The 1956 Lincoln, Part 1

By Jim and Cheryl Farrell

Bill Schmidt was the gifted designer of the Lincoln Futura, the Lincoln XL-500, and the Packard Predictor concept cars, among others. There’s much more to his story, and what follows are the highlights. Schmidt did not start out to be a car designer, nor was he a student who studied car design. He did not attend college or art school, but went to the Henry Ford Trade School and started out as a Ford tool designer. How that led to his appointment as the head of a major studio and then head of the design department at major American car manufacturers is a story of talent that would make Horatio Alger blush.

Schmidt graduated from the Henry Ford Trade School in 1940. His first job was as a tool designer for Ford Motor Co. At the start of World War II, Schmidt was transferred to Ford’s Willow Run bomber factory to design tools used in building the B-24 bomber. Plans for building the B-24 came from Consolidated Aircraft in San Diego. They were very technical and difficult for people not trained in aircraft construction to understand or follow. Schmidt, who had natural artistic ability but little artistic training, began making his own exploded drawings of sub-parts of the B-24 so he could better understand how to build them. His plans sped up production, and management soon asked him to make similar drawing for all B-24 parts and pieces Ford was building. Soon Schmidt was in charge of his own department where he and 35 workers were making exploded drawings for all war work done at Ford.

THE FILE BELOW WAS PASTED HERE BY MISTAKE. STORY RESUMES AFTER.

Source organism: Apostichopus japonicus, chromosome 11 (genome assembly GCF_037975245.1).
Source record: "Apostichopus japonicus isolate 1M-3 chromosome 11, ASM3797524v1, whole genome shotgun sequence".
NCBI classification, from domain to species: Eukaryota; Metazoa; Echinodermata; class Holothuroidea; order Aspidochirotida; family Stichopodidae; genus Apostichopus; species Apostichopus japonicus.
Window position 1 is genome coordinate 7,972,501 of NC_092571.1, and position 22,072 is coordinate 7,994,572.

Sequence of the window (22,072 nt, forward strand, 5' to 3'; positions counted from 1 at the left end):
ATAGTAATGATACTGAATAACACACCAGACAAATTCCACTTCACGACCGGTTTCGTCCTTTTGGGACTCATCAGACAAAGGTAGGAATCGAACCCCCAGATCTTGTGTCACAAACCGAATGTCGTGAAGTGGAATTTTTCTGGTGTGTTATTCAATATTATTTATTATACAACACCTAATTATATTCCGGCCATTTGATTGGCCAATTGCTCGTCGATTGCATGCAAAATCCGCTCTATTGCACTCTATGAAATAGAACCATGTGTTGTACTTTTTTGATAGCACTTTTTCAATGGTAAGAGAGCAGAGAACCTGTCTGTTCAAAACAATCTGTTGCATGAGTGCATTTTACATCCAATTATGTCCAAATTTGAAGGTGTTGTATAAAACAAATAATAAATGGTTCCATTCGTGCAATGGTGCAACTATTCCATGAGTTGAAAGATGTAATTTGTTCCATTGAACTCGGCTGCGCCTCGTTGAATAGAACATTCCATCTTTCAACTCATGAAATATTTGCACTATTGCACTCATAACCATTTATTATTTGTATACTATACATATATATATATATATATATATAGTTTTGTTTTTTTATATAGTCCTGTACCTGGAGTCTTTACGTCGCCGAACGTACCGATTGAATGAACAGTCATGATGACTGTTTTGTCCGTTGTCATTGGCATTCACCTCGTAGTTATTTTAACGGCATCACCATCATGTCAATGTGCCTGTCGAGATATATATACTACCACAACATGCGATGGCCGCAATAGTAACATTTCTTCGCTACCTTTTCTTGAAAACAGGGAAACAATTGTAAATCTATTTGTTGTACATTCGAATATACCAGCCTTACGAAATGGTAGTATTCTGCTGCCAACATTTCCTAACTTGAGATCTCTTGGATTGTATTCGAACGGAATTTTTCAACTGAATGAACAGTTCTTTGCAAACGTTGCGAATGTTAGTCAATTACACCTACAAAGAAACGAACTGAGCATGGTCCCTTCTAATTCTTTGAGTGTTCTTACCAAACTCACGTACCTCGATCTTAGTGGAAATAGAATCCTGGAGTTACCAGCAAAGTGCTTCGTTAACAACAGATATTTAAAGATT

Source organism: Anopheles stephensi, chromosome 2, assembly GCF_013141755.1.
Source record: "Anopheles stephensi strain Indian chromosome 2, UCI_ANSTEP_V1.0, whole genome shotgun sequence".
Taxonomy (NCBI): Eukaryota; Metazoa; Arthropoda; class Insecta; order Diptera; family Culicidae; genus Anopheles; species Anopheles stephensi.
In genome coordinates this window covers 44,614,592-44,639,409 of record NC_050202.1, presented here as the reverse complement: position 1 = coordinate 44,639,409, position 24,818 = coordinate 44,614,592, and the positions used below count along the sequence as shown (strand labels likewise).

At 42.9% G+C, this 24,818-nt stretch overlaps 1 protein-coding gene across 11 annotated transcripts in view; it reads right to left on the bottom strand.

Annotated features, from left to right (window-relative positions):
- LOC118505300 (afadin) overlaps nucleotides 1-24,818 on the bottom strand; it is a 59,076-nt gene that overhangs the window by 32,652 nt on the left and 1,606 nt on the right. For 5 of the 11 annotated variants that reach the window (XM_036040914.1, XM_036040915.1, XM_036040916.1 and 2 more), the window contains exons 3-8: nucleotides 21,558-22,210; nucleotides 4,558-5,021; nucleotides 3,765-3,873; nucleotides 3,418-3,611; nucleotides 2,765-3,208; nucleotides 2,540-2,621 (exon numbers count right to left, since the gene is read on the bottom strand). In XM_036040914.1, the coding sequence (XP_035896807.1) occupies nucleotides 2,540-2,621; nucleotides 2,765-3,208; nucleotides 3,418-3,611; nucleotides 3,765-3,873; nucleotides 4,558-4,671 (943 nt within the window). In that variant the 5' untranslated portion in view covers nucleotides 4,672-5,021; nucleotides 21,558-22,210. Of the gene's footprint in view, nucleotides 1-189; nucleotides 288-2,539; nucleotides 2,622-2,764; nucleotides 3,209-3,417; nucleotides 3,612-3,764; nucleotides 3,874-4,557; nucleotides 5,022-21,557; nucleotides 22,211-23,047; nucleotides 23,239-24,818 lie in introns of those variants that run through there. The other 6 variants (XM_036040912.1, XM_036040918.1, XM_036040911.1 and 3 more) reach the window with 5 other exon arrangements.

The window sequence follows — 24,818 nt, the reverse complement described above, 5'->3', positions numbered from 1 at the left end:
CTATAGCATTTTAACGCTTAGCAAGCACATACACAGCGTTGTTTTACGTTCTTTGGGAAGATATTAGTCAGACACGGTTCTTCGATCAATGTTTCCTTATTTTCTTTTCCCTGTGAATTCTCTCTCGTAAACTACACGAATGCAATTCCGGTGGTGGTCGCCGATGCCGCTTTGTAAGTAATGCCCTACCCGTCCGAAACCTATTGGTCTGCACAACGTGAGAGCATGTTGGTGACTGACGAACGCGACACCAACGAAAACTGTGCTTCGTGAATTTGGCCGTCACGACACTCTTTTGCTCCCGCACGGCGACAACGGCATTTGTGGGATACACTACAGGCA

In late 1944, as war work at Ford was winding down, Schmidt and 16 of those in his department were transferred to Bob Gregorie’s Ford Design Department. Even though Schmidt had never designed automobiles before and had no formal design schooling, he was placed in the advanced part of the Design Department under Ford designer Eric Ramstead.

Schmidt learned quickly. He was one of the designers of the small Ford that became the Vedette, and also worked with Ramstead of the 1948 Ford F-100 pickup among other vehicles. When Gregorie left Ford in late 1946, Tom Hibbard was named as Gregorie’s replacement. Hibbard placed Schmidt in charge of all of Ford’s exterior design work.

Hibbard was replaced as head of Ford’s Design Department in 1947 by design administrator John Oswald. Because on his obvious talent, Oswald named Schmidt head of the Lincoln-Mercury design studio. Osborne also hired George Snyder, a former GM designer and head of their Oldsmobile Studio. In 1948, Oswald named Snyder as the new head of Ford’s Design Department. Snyder was not well liked. He preferred designers and clay modelers from anywhere else but Ford. His immediate plan was to get rid of or demote all Ford employees in the Design Department, including Bill Schmidt. Schmidt was soon demoted, and placed in charge of a small instrument panel studio off in the corner somewhere.

Schmidt rose to the challenge and soon redesigned the instrument panels for all Fords, Mercurys and Lincolns. His great-looking instrument panels were soon incorporated in all Ford vehicles.

Snyder’s tactics of trying to get rid of all long-time Ford design employees soon led to his termination by Henry Ford II. That led to Schmidt’s reappointment as head of the Lincoln-Mercury design studio, where he was in charge of the redesign of ‘52 Lincolns and Mercurys.

Until May 1955, the Design Department was still a part of Ford’s Engineering Department. When Edsel Ford was alive, that wasn’t a problem, but after his death, Engineering reasserted it’s authority over design. As assistant chief engineer from at least 1948 until he became Ford’s Chief Engineer in 1952 (and until May 1955 when design became separate), Earle MacPherson was the real boss at Ford’s Design Department. MacPherson thought most designers were impractical dreamers who were not much good.